Gill Barker is our latest Food Hero. An unstinting volunteer with the Food Partnership for the past 12 months, Gill receives the award for her amazing work helping people gain new skills, new confidence and an improved sense of wellbeing.
Gill (pictured centre, in picture) has supported us across all our work, volunteering with our healthy weight team, community cookery sessions and with our dementia gardening and cookery project. Gill’s volunteering with us is coming to an end as she is moving out of Brighton and whilst we will be so sorry to see her go we are so grateful to have had Gill on board and to have known her for this time. To celebrate Gill in all her Food Hero wonderfulness we wanted to tell a little bit of her story and what led her to us.
It was Gill’s own ill health and resulting lack of confidence that initially brought her to the Food Partnership’s doorstep.
Gill had a business career, a first-class degree in psychology achieved as a mature student and a successful new career as a freelance researcher behind her before illness stopped her in her tracks. A series of operations led to her losing her business and a realisation that she had, somehow, to start anew.
“It wasn’t a great time” she says. “I lost all my confidence.”
Feeling she was not ready to return to the world of work, she enrolled for a Master’s degree in Health Promotion at Brighton University – and she targeted the Food Partnership for her course community placement “because it seemed to me to fit all the things I wanted to do really … I was interested in food, the therapeutic and medicinal power of food I suppose.”
Gill’s placement was on Shape Up, talking to people about their health and weight management goals. However, she continued volunteering long after the official MA placement ended, moving on to work on gardening and cookery projects for people with dementia.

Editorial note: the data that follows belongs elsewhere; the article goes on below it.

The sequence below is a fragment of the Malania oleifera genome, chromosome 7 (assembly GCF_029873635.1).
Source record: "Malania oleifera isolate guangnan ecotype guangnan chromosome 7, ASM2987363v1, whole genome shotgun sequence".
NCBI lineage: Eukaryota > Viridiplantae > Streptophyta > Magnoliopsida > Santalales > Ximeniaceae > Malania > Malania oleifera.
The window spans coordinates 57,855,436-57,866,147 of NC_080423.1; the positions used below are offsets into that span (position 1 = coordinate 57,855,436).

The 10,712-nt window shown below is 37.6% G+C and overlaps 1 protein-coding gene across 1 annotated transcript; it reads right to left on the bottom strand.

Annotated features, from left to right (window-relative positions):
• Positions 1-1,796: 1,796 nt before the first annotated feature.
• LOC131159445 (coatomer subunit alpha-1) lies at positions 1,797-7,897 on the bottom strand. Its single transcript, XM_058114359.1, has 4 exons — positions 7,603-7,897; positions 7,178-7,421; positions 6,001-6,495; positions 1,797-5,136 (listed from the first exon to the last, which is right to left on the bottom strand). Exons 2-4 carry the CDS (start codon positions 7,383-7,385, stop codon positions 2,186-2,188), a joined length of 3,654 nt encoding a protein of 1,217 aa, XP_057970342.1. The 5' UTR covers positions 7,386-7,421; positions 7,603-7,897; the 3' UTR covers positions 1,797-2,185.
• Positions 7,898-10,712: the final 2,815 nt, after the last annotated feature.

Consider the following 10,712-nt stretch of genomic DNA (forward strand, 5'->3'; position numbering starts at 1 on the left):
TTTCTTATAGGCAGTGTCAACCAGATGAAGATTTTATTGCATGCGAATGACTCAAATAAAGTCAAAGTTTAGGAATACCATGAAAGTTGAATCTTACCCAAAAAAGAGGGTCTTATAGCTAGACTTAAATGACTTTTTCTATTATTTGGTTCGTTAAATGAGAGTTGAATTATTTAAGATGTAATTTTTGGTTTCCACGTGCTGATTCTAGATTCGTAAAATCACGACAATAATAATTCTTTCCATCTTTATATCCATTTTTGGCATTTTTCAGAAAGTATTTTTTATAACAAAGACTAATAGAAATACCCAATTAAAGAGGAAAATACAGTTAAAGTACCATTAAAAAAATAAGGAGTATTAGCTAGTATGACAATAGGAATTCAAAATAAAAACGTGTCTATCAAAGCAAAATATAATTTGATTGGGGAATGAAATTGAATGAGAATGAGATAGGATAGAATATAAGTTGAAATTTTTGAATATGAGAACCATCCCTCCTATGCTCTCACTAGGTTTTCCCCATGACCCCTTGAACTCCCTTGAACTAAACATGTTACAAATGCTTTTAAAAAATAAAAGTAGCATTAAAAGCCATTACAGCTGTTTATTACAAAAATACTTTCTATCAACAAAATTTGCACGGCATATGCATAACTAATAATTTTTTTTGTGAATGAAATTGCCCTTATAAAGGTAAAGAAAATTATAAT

Her initial qualms about working with people with dementia – a result of never having met anyone with the disease – were soon overcome. “I’ve developed the skill of stepping back and looking at a situation and letting people talk. I was very ignorant, and had no idea that people with dementia were out there functioning in the community. I suppose I just thought everyone was in care.
“It’s unbelievable how comfortable I feel now with this project, I love it,” she says.
She’s also particularly enjoyed helping on the Cooking for Confidence courses for people with mental health problems. “It sounds really trite to say that within six weeks this cookery course helps people, but I’ve seen it has a dramatic effect. I’ve been really shocked at how much people develop, not only their cookery skills but also confidence throughout it.”
Learning how to work with vulnerable people so that they do not feel stigmatised is one of the major skills that Gill says she has learned during her time volunteering with the Food Partnership. She would like now to work around food, in a therapeutic and practical way.
“Volunteering has opened up opportunities in terms of what I feel I’m capable of work-wise. It has given me the confidence and experience to be able to manage, organise, and work with groups of people in the kitchen and be aware of how to cope with people in different situations.”
She adds: “I now want to support other people that are down on their luck. It’s a great feeling being useful, it gives you a really good glow and good sense of wellbeing. We all have a social duty to support people when they’re low in life. We’re all going to be there at some point.”
So how is Gill’s own health now? “I’m now flying and I feel great,” she says. “I feel back to normal again. And yes, volunteering with the Food Partnership has fulfilled everything in terms of confidence. It’s helped me get back up there again, but it’s also made me feel more rounded as a person.
“It’s made me understand that I love anything around food. I love growing it and I love cooking it – and that’s where I want to be in my career, in some way or another, but in a therapeutic way.
“Some people are lucky to discover their vocation early in life, others, like me, take a little more time! I feel that I’ve found my ‘groove’, and I’d like to thank BHFP, and all the amazing people I’ve worked with, for supporting me and helping me get there. It’s a wonderful place to work and I am really going to miss it.”
We want to wish Gill every happiness in this next part of her life. We know that whoever works alongside her next will be very lucky indeed to have her on their team.